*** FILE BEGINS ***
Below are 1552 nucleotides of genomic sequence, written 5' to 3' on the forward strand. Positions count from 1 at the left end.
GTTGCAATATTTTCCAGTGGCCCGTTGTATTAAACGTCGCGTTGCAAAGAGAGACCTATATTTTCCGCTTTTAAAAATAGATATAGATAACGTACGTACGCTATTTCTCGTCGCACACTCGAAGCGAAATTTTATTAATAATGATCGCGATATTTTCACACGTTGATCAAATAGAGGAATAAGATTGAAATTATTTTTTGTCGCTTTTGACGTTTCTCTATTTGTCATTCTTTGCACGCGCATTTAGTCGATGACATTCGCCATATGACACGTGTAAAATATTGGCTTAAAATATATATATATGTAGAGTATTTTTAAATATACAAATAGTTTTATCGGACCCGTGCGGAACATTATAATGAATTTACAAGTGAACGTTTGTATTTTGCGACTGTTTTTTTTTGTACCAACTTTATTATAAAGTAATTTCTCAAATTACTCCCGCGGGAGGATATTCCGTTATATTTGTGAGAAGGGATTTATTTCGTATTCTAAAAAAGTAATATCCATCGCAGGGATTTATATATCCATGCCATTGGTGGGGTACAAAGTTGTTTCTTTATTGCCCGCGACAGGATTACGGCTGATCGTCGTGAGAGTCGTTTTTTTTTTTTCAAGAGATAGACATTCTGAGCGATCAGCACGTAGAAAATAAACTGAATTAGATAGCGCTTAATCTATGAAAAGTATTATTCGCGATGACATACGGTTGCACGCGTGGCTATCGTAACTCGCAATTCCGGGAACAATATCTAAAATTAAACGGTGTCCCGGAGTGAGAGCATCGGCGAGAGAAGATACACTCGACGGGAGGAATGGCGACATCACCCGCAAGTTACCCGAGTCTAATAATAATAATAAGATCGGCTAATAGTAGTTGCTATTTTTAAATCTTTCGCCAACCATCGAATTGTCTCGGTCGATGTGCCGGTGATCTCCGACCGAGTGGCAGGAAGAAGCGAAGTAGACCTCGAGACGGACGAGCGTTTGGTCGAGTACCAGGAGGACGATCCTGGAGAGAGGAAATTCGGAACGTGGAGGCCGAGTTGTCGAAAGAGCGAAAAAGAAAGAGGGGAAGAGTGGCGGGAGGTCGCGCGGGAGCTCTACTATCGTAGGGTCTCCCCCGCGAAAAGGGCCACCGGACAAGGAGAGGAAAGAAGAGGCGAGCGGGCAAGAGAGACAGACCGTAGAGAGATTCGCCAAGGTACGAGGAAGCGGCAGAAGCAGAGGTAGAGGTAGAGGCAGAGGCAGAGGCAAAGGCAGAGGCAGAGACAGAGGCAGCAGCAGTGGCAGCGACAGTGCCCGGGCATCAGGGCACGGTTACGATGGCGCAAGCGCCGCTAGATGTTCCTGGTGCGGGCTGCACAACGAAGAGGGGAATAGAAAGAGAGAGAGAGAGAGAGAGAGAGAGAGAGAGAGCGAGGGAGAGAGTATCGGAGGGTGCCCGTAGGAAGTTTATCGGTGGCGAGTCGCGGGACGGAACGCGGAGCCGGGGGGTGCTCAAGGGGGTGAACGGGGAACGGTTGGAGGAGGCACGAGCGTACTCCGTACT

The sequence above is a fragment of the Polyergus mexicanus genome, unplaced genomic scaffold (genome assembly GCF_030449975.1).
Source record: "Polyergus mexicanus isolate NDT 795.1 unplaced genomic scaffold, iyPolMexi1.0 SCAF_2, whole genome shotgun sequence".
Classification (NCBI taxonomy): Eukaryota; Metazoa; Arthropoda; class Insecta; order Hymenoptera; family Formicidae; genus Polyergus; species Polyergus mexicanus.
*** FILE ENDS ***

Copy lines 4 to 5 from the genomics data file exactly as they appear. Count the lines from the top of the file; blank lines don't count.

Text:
Source record: "Polyergus mexicanus isolate NDT 795.1 unplaced genomic scaffold, iyPolMexi1.0 SCAF_2, whole genome shotgun sequence".
Classification (NCBI taxonomy): Eukaryota; Metazoa; Arthropoda; class Insecta; order Hymenoptera; family Formicidae; genus Polyergus; species Polyergus mexicanus.